TraceRoute Tests

ip-10-250-79-223:~# traceroute 10.250.78.208

traceroute to 10.250.78.208 (10.250.78.208), 30 hops max, 52 byte packets

1 ip-10-250-76-177 (10.250.76.177) 0.155 ms 0.070 ms 0.046 ms

2 ip-10-250-76-160 (10.250.76.160) 11.776 ms 0.092 ms 0.087 ms

3 ip-10-250-78-208 (10.250.78.208) 0.267 ms 0.160 ms 0.127 ms

ip-10-250-79-223:~# traceroute -m 100 174.129.227.190

traceroute to 174.129.227.190 (174.129.227.190), 100 hops max, 52 byte packets

1 ip-10-250-76-177 (10.250.76.177) 0.121 ms 0.208 ms 0.047 ms

2 ip-10-250-76-3 (10.250.76.3) 0.295 ms 0.208 ms 0.209 ms

3 ec2-75-101-160-114.compute-1.amazonaws.com (75.101.160.114) 0.243 ms 0.226 ms 0.221 ms

4 othr-216-182-224-19.usma1.compute.amazonaws.com (216.182.224.19) 0.677 ms 20.055 ms 0.631 ms

5 72.21.197.200 (72.21.197.200) 0.797 ms 0.673 ms 0.593 ms

6 othr-216-182-232-72.usma2.compute.amazonaws.com (216.182.232.72) 0.897 ms 0.860 ms 0.808 ms

7 72.21.197.201 (72.21.197.201) 0.679 ms 0.865 ms 0.850 ms

8 othr-216-182-232-102.usma2.compute.amazonaws.com (216.182.232.102) 1.084 ms 1.129 ms 0.988 ms

9 othr-216-182-224-18.usma1.compute.amazonaws.com (216.182.224.18) 1.353 ms 1.308 ms 1.472 ms

10 ec2-75-101-160-115.compute-1.amazonaws.com (75.101.160.115) 1.823 ms 1.455 ms 1.608 ms

11 198.19.63.211 (198.19.63.211) 1.299 ms 1.305 ms 1.241 ms

12 ec2-174-129-227-190.compute-1.amazonaws.com (174.129.227.190) 1.363 ms 1.519 ms 1.254 ms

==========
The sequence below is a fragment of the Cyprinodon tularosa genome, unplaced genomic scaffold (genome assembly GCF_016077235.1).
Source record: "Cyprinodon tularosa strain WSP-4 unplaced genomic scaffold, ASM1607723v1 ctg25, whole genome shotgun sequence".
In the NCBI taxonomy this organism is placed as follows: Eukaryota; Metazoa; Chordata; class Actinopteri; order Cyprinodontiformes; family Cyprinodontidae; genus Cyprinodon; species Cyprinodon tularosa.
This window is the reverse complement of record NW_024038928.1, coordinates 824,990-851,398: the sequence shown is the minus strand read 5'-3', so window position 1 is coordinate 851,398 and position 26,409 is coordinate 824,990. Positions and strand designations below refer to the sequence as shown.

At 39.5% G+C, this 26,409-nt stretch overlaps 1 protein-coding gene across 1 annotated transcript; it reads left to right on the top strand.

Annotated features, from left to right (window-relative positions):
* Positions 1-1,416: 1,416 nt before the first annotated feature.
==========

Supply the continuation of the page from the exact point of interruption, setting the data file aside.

ip-10-250-79-223:~#

Traceroute shows the traffic has to go through multiple hops when using public ip address, this also requires opening more ports.

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6 thoughts on “Using Amazon EC2 public IP address inside EC2 network

  1. Pingback: Cloud Droplets #59 - Cloudveland | IT Management and Cloud Blog

  2. Thanks for doing this research and thanks for publishing the results. I apparently had some misconceptions about how certain traffic was billed due to lack of RTFM, and your post helped me straighten it out.

    Re 2 wishes from Jana that you expressed in the post, please note that my employer (CohesiveFT) offers a solution called VPN-Cubed that can give you static internal IPs and can allow you to essentially block absolutely all ports in a security group. In other words, it allows your EC2 instances to run with absolutely no ingress connectivity (egress is always allowed). You can read more about VPN-Cubed at http://cohesiveft.com/vpncubed/.

    Cheers,
    Dmitriy

  3. Pingback: Dan Moore! » Tips: Deploying a web application to the cloud

  4. Pingback: AWS EC2 Elastic IPs bandwidth usage and charges | PHP Developer Resource